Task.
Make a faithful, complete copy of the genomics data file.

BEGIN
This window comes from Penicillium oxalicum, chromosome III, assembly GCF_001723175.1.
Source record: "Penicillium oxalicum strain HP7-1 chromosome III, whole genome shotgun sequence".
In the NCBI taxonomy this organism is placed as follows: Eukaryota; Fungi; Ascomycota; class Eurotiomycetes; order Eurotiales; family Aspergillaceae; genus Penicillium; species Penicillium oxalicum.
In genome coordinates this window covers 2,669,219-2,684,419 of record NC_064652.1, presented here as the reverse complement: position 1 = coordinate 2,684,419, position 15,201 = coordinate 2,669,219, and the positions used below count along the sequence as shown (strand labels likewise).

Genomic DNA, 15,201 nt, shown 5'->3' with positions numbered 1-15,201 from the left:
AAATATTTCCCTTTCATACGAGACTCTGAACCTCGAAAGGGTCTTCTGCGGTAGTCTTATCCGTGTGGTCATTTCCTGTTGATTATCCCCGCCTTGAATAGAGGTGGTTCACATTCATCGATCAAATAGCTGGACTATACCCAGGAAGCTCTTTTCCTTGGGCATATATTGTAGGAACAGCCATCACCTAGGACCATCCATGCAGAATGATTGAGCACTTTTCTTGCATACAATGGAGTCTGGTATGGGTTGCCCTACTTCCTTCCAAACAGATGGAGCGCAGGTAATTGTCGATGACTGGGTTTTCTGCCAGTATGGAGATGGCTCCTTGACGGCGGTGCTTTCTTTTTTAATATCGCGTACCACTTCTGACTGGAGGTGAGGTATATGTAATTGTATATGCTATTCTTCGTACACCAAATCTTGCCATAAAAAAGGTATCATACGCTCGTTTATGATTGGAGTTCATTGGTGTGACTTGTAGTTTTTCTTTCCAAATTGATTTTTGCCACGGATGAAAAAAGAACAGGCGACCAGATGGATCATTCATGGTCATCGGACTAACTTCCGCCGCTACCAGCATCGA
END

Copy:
This window comes from Penicillium oxalicum, chromosome III, assembly GCF_001723175.1.
Source record: "Penicillium oxalicum strain HP7-1 chromosome III, whole genome shotgun sequence".
In the NCBI taxonomy this organism is placed as follows: Eukaryota; Fungi; Ascomycota; class Eurotiomycetes; order Eurotiales; family Aspergillaceae; genus Penicillium; species Penicillium oxalicum.
In genome coordinates this window covers 2,669,219-2,684,419 of record NC_064652.1, presented here as the reverse complement: position 1 = coordinate 2,684,419, position 15,201 = coordinate 2,669,219, and the positions used below count along the sequence as shown (strand labels likewise).

Genomic DNA, 15,201 nt, shown 5'->3' with positions numbered 1-15,201 from the left:
AAATATTTCCCTTTCATACGAGACTCTGAACCTCGAAAGGGTCTTCTGCGGTAGTCTTATCCGTGTGGTCATTTCCTGTTGATTATCCCCGCCTTGAATAGAGGTGGTTCACATTCATCGATCAAATAGCTGGACTATACCCAGGAAGCTCTTTTCCTTGGGCATATATTGTAGGAACAGCCATCACCTAGGACCATCCATGCAGAATGATTGAGCACTTTTCTTGCATACAATGGAGTCTGGTATGGGTTGCCCTACTTCCTTCCAAACAGATGGAGCGCAGGTAATTGTCGATGACTGGGTTTTCTGCCAGTATGGAGATGGCTCCTTGACGGCGGTGCTTTCTTTTTTAATATCGCGTACCACTTCTGACTGGAGGTGAGGTATATGTAATTGTATATGCTATTCTTCGTACACCAAATCTTGCCATAAAAAAGGTATCATACGCTCGTTTATGATTGGAGTTCATTGGTGTGACTTGTAGTTTTTCTTTCCAAATTGATTTTTGCCACGGATGAAAAAAGAACAGGCGACCAGATGGATCATTCATGGTCATCGGACTAACTTCCGCCGCTACCAGCATCGA